The bill gives Republicans — and some Democrats — a structured debate in which to hit back at the Obama administration’s official five-month deepwater drilling ban last year and what critics labeled a de facto ban for months afterward.

Rep. Lou Barletta, a Republican freshman from eastern Pennsylvania, said he’s heard about the issue constantly during the congressional recess, while no action is taken in Washington.


“We talk about the CR and debt limits and budgets, and I go home and think we didn’t do anything about gas prices again,” Barletta told POLITICO. “It's frustrating to me as a member of Congress not to be able to come home and say, 'Don’t worry, we don’t have a plan.' I'm just as frustrated as they are in the fact that we aren’t addressing that.

“If every member went home and got beat up over gas prices as a group in Washington, we might have more serious talks about what to do," he added.

Other bills from the Natural Resources panel would lead to new offshore drilling in the Arctic Ocean and off the Atlantic and Pacific coasts. And expect to hear more about the EPA’s climate change regulations that affect petroleum refiners.

All of the GOP-led measures are likely dead on arrival in the filibuster-heavy and Democratic-controlled Senate.

Democrats will counter with “use it or lose it” legislation that aims to force companies to produce on, or have a valid reason for not producing on, their existing leases or risk losing other drilling opportunities — a strategy derided by the GOP and oil industry as unrealistic and unhelpful in addressing high prices. Drew Hammill, spokesman for House Minority Leader Nancy Pelosi, also noted possible measures to tap the Strategic Petroleum Reserve and go after gasoline price gouging and excessive market speculation.

Pelosi’s office advised Democrats to use this current spring break to gain a foothold in the gas price debate, including the standard press conference and photo op at gas stations.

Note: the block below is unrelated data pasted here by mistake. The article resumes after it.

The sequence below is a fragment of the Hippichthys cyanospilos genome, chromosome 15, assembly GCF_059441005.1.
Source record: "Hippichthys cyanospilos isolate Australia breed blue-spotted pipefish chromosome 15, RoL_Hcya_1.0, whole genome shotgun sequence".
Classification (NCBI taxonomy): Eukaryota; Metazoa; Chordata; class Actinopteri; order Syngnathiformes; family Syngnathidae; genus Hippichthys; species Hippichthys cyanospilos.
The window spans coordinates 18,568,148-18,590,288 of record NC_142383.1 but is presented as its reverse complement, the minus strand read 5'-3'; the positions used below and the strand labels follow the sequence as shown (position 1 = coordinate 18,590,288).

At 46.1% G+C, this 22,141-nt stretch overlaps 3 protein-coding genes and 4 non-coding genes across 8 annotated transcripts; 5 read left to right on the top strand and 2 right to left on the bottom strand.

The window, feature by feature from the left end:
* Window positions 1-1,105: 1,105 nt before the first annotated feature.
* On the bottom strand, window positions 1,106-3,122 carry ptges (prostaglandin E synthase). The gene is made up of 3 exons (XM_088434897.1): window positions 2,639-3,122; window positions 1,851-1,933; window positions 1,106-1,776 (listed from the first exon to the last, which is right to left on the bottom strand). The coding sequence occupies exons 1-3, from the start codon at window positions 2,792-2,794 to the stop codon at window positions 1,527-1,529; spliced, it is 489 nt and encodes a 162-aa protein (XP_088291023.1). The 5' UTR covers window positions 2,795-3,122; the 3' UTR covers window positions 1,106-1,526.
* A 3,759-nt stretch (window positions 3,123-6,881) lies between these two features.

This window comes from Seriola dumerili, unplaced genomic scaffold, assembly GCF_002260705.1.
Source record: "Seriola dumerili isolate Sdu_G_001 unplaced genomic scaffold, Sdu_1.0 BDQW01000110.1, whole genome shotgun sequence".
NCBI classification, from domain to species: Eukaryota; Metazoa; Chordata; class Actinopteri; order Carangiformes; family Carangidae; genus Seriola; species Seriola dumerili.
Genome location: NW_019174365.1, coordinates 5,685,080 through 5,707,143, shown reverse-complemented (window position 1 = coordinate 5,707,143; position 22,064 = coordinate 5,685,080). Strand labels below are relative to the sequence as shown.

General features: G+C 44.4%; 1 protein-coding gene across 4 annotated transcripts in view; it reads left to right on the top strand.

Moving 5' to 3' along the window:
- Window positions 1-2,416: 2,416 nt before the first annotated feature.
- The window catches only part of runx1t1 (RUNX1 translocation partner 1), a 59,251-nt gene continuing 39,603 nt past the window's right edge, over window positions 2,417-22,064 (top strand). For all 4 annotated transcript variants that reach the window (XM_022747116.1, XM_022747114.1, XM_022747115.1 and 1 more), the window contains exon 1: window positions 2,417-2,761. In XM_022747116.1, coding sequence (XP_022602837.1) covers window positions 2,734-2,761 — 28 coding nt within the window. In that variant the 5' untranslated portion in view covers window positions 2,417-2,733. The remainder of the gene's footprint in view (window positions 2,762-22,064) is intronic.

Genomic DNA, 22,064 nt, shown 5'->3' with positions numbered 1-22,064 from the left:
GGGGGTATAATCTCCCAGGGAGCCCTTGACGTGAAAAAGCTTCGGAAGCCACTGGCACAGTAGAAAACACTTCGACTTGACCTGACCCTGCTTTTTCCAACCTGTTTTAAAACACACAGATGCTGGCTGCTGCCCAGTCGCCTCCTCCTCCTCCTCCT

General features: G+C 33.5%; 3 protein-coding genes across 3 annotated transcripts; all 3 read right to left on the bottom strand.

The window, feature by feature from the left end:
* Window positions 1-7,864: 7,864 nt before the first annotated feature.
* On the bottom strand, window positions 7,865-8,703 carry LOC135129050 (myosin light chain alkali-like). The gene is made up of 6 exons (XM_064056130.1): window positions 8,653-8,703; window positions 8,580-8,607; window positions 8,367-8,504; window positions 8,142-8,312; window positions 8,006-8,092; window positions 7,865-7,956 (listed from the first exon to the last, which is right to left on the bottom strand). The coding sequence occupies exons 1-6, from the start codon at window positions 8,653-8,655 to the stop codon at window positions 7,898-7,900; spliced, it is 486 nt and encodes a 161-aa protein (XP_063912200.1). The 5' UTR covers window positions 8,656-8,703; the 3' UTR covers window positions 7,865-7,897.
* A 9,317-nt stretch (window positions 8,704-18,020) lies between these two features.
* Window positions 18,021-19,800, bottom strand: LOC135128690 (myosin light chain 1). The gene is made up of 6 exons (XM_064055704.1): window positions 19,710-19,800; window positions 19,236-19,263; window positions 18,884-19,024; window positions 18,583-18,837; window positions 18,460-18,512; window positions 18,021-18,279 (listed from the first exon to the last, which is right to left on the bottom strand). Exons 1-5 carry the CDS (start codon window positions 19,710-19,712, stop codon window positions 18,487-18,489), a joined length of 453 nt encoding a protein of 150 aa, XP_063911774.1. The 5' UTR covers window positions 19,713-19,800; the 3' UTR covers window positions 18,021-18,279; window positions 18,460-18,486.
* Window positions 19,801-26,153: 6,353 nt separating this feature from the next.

“Feature Democratic price gouging legislation and other bills that Republicans have blocked, and the Republican budget that provides billions in subsidies for Big Oil while cutting investments in clean energy,” states the April 20 memo.

Democrats were also advised to release a report on local gas prices by choosing 10 local stations and noting how much prices there went up in a week versus the national average.

On Thursday, the administration launched a new commission to investigate “fraud or manipulation in the oil markets that might affect gas prices — and that includes the role of traders and speculators,” Obama said at a stop in Reno, Nev.

Along those lines, 27 House Democrats — including some led by Rep. Tim Bishop of New York who are considered vulnerable again this cycle — have offered a bill enabling the FTC and state attorneys general to "institute civil and criminal penalties for fuel price gouging during periods proclaimed by the president as an international crisis affecting oil markets, and could also apply to speculation in the oil futures market." A similar measure passed the House last year.

And expect to hear Democrats defend the administration on offshore drilling. Interior has stepped up its issuing of new offshore permits after companies in mid-February developed new well-capping tools in the wake of new department safety and environmental standards rolled out in September.

Marin Cogan contributed to this report.

CORRECTION: An earlier version of this story mischaracterized Rep. Lou Barletta's comments about congressional action on gas prices.